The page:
Ancient Rome and Greece are in full swing; the Mesapotamian Empire is drawing to a close. Man puts stylus to tablet for the first time on the American continent, producing the first Zapotec writing; the Hutu tribe emerges in Africa. In India the first republic is founded in Vaishali, Bishar; the symbol of Rome, the She-Wolf, is created.
And somewhere in the heart of a small wet island off the coast of Europe, long before the Romans arrive, someone plants the seed of a yew tree.
I say plants: how do you know, you ask me, that some bird did not drop a yew seed and by pure chance, the tree began to grow?
This tree seems far from the madding crowd, down a series of winding paths a stone’s throw from Magna Carta Lane, Wraysbury, close to the banks of the Thames. Yet a building stands very near it, though it is tumbledown and almost not there at all, surrendered to the crown in 1536 by a wise prioress at the time of the dissolution of the monasteries.
This is Ankerwycke Priory. Just for the record, there is evidence the last prioress went off and got married afterwards.But that’s another story.
According to sources high up in the Ancient Yew Group (check out the site here. Compulsive reading for anyone who loves ancient yews) yews were used in the eighth and ninth centuries for the inauguration of chieftains. And there’s plenty of chieftains near Windsor. This is the tree in whose shadow the Magna Carta was signed by King John in the presence of barons and bishops; this is the tree at which Henry VIII is said to have met – and indeed chased – Anne Boleyn.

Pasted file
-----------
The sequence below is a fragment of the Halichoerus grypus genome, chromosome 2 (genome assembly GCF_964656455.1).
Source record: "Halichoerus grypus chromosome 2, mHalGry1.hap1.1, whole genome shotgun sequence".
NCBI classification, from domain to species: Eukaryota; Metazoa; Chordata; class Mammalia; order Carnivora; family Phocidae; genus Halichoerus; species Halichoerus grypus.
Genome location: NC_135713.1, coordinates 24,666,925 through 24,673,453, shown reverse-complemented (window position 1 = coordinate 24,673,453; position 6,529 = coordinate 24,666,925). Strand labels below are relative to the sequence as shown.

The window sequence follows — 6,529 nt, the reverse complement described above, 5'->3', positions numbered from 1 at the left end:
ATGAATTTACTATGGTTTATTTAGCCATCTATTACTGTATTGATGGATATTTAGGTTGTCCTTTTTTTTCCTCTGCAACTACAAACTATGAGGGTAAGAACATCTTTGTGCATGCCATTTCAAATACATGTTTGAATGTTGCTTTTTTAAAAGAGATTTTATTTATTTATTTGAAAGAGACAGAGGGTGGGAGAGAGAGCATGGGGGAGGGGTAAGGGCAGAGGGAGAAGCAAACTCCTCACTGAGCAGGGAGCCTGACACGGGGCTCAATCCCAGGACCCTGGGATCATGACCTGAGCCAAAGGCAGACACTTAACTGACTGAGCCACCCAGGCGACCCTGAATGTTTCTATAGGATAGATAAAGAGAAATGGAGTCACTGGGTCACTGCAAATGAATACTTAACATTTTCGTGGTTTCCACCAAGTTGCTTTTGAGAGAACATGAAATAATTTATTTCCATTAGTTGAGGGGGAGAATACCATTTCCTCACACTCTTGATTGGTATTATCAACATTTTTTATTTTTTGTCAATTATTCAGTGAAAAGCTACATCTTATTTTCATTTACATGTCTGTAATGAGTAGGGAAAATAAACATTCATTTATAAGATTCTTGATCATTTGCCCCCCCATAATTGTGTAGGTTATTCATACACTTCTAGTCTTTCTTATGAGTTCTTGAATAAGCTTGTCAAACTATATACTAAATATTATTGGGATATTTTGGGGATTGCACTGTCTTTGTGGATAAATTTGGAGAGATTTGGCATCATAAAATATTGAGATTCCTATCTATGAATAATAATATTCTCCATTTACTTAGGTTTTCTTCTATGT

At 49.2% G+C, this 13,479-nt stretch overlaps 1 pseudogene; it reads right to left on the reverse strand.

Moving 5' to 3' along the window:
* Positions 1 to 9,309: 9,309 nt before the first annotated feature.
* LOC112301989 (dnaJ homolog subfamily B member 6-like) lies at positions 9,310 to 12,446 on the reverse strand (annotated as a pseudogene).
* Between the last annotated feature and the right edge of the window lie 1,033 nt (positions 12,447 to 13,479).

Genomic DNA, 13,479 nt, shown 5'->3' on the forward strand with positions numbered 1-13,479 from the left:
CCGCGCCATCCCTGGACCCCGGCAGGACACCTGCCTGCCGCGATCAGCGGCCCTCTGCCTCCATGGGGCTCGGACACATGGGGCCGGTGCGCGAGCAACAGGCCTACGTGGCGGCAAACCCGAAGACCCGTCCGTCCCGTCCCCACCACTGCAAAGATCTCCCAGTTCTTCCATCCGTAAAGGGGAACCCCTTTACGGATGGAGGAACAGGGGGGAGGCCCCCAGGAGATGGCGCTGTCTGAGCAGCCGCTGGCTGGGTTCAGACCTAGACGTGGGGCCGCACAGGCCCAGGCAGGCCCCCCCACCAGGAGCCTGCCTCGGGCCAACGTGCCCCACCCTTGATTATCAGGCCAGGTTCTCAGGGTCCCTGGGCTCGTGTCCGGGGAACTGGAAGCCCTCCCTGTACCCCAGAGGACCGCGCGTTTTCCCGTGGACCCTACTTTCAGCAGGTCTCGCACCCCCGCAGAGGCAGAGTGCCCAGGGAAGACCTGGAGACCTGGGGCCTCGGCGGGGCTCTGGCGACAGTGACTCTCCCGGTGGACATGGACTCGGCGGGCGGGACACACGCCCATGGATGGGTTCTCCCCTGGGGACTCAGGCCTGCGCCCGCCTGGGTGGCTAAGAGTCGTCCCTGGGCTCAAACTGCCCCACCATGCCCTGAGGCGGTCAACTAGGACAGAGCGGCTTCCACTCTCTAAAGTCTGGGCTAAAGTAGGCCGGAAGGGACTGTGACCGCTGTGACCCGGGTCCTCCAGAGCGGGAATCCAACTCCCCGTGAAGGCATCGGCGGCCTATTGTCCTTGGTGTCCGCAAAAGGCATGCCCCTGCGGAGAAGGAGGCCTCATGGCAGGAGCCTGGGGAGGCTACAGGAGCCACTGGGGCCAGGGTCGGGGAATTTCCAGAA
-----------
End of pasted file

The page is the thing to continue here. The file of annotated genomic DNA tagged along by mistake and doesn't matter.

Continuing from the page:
They say that the proximity of the priory to the yew and Windsor, and ancient centre of royalty, indicates this has been a sacred site for a very long time. Longer by far, in probability, than the priory. It was an old site. A sacred site which existed for the old people, long before mine – the Normans – ever arrived in England.
Old yews are notoriously difficult to date. They get fat, just as many of us do, but unlike us, trees of any kind go hollow from the inside. Oaks, beeches, they’re all the same. But yews have a passport to immortality: they sucker, sending out branches which embed themselves in the nearby earth and become new, vital trunks. Same DNA, new body. If trees had a consciousness the yew would be the closest to immortal we’ve got.
If you are ever near the banks of the Thames, in Runnymede, take the drive skirting the M25 to Wraysbury, and the little road which runs to a set of ramshackle farm buildings, and the path which treks out across the fields to the Ankerwycke yew and its priory.
And touch a yew reported to be 2500 years old: a yew whose very sinews track the progress of kings.